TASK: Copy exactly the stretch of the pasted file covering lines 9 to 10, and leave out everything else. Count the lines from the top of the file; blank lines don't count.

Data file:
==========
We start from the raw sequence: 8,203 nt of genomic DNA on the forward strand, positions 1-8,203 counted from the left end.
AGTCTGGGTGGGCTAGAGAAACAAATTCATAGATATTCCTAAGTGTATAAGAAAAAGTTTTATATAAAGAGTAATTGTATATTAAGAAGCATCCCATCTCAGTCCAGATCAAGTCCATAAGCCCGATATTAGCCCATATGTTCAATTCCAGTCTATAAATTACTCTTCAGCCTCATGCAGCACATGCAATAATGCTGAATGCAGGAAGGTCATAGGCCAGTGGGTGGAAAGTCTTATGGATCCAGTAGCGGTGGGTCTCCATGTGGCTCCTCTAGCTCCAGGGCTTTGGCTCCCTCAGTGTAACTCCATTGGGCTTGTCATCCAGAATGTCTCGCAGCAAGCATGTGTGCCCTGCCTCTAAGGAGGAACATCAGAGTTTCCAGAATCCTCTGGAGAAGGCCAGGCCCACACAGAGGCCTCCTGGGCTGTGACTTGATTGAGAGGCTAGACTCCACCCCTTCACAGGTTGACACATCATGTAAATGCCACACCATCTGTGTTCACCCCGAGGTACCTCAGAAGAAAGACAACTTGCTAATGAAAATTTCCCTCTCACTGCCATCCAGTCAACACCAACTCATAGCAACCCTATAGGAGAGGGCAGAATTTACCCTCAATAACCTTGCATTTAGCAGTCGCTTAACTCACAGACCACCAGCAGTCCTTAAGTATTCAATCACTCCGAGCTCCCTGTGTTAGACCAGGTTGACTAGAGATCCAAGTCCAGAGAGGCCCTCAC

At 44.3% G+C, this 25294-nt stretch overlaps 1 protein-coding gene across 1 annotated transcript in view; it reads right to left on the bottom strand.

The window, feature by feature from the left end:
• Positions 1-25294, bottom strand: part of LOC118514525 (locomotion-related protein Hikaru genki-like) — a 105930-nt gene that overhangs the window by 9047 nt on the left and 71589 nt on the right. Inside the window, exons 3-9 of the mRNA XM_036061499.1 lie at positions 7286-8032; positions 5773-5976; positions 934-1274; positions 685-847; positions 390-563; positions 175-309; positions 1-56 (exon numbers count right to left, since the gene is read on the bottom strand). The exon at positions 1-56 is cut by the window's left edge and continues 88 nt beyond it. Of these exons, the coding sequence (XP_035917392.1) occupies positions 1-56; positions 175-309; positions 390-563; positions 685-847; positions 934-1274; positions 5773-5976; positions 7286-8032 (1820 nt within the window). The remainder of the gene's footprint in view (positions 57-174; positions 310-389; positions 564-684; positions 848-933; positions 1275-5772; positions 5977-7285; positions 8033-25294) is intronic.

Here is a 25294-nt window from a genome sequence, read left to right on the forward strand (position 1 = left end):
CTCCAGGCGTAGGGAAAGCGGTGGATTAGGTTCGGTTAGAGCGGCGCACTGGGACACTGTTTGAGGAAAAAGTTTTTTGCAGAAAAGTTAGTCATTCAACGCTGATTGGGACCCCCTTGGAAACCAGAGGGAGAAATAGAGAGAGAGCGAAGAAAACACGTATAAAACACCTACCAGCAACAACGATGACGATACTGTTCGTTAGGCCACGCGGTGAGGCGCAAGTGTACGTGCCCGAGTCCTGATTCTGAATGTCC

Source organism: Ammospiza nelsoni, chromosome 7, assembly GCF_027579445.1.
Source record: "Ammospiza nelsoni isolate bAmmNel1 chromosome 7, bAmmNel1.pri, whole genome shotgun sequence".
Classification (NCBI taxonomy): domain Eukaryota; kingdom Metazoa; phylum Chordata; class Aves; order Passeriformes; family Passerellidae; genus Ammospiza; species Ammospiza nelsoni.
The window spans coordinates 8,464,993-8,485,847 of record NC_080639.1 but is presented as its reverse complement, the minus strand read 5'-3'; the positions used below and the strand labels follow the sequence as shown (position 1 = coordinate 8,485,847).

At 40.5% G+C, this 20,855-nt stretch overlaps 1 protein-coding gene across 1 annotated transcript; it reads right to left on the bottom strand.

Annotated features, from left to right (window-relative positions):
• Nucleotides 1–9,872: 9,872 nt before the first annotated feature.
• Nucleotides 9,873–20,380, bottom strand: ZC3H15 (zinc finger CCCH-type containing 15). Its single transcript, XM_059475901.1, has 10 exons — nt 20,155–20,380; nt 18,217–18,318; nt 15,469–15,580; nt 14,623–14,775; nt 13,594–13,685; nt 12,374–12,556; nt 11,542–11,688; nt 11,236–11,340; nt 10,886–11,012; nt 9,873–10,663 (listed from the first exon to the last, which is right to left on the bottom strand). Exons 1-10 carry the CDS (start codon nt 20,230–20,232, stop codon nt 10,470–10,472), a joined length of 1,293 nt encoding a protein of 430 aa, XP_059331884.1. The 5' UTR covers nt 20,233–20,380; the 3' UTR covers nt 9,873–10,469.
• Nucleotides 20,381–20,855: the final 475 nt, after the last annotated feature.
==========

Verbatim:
Source record: "Ammospiza nelsoni isolate bAmmNel1 chromosome 7, bAmmNel1.pri, whole genome shotgun sequence".
Classification (NCBI taxonomy): domain Eukaryota; kingdom Metazoa; phylum Chordata; class Aves; order Passeriformes; family Passerellidae; genus Ammospiza; species Ammospiza nelsoni.